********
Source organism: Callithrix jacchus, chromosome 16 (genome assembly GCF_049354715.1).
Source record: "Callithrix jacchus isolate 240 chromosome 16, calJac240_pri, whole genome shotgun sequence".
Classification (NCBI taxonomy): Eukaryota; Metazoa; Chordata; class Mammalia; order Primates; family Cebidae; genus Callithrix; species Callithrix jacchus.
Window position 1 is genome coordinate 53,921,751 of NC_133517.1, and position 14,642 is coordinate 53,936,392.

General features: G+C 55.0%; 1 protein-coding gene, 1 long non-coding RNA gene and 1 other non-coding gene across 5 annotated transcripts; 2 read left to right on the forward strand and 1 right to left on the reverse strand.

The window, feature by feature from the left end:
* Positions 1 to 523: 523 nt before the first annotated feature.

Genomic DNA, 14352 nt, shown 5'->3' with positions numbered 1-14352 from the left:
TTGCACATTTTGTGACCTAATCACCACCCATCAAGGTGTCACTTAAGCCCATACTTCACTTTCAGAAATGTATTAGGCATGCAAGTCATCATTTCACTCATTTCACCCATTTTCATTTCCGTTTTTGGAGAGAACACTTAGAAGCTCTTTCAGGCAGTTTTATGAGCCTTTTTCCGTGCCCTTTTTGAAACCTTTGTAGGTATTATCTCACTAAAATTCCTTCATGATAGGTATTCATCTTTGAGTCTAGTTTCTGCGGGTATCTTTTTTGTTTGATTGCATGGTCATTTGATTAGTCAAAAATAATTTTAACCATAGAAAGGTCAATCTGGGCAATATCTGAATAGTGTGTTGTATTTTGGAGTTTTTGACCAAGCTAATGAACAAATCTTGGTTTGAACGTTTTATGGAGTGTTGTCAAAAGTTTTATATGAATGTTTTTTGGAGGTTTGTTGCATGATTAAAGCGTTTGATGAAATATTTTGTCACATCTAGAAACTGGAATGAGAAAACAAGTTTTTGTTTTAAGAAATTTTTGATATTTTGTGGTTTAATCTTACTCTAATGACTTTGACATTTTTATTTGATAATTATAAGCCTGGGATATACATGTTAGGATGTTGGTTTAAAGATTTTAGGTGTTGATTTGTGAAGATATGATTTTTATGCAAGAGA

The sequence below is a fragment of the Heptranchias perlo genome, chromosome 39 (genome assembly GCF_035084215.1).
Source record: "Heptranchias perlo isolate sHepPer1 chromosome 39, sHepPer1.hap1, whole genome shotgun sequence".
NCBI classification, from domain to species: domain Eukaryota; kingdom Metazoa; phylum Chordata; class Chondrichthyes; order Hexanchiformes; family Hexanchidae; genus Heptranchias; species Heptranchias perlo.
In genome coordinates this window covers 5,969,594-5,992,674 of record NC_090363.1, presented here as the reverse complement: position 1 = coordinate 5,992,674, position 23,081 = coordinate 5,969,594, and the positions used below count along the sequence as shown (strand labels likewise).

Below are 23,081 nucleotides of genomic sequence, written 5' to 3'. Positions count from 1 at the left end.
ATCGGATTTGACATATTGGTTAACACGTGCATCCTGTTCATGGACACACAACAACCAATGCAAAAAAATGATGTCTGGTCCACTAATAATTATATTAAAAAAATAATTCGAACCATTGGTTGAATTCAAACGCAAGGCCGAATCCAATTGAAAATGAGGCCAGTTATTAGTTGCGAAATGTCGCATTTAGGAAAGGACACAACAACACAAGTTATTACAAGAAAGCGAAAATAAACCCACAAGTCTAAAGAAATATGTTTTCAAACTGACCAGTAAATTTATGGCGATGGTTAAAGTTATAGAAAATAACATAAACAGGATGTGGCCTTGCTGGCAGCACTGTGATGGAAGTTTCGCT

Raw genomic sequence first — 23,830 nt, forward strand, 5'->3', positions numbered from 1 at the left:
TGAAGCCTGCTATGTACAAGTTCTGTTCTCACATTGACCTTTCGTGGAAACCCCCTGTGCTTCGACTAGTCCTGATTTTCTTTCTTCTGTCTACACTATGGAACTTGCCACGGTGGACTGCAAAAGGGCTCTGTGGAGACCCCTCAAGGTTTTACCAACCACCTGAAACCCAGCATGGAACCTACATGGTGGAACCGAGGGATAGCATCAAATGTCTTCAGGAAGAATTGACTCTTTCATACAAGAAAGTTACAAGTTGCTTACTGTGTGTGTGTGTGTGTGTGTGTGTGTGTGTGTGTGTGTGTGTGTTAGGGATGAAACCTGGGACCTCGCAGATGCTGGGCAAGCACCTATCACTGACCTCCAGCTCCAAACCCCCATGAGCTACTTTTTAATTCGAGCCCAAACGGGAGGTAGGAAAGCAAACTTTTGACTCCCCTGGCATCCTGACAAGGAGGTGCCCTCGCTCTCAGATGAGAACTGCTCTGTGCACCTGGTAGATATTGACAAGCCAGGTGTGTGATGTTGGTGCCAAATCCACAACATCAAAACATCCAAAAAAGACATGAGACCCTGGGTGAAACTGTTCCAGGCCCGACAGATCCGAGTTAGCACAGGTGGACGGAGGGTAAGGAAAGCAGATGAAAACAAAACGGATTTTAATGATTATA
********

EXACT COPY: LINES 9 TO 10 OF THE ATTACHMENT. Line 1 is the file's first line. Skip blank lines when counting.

TTGCACATTTTGTGACCTAATCACCACCCATCAAGGTGTCACTTAAGCCCATACTTCACTTTCAGAAATGTATTAGGCATGCAAGTCATCATTTCACTCATTTCACCCATTTTCATTTCCGTTTTTGGAGAGAACACTTAGAAGCTCTTTCAGGCAGTTTTATGAGCCTTTTTCCGTGCCCTTTTTGAAACCTTTGTAGGTATTATCTCACTAAAATTCCTTCATGATAGGTATTCATCTTTGAGTCTAGTTTCTGCGGGTATCTTTTTTGTTTGATTGCATGGTCATTTGATTAGTCAAAAATAATTTTAACCATAGAAAGGTCAATCTGGGCAATATCTGAATAGTGTGTTGTATTTTGGAGTTTTTGACCAAGCTAATGAACAAATCTTGGTTTGAACGTTTTATGGAGTGTTGTCAAAAGTTTTATATGAATGTTTTTTGGAGGTTTGTTGCATGATTAAAGCGTTTGATGAAATATTTTGTCACATCTAGAAACTGGAATGAGAAAACAAGTTTTTGTTTTAAGAAATTTTTGATATTTTGTGGTTTAATCTTACTCTAATGACTTTGACATTTTTATTTGATAATTATAAGCCTGGGATATACATGTTAGGATGTTGGTTTAAAGATTTTAGGTGTTGATTTGTGAAGATATGATTTTTATGCAAGAGA

The sequence below is a fragment of the Heptranchias perlo genome, chromosome 39 (genome assembly GCF_035084215.1).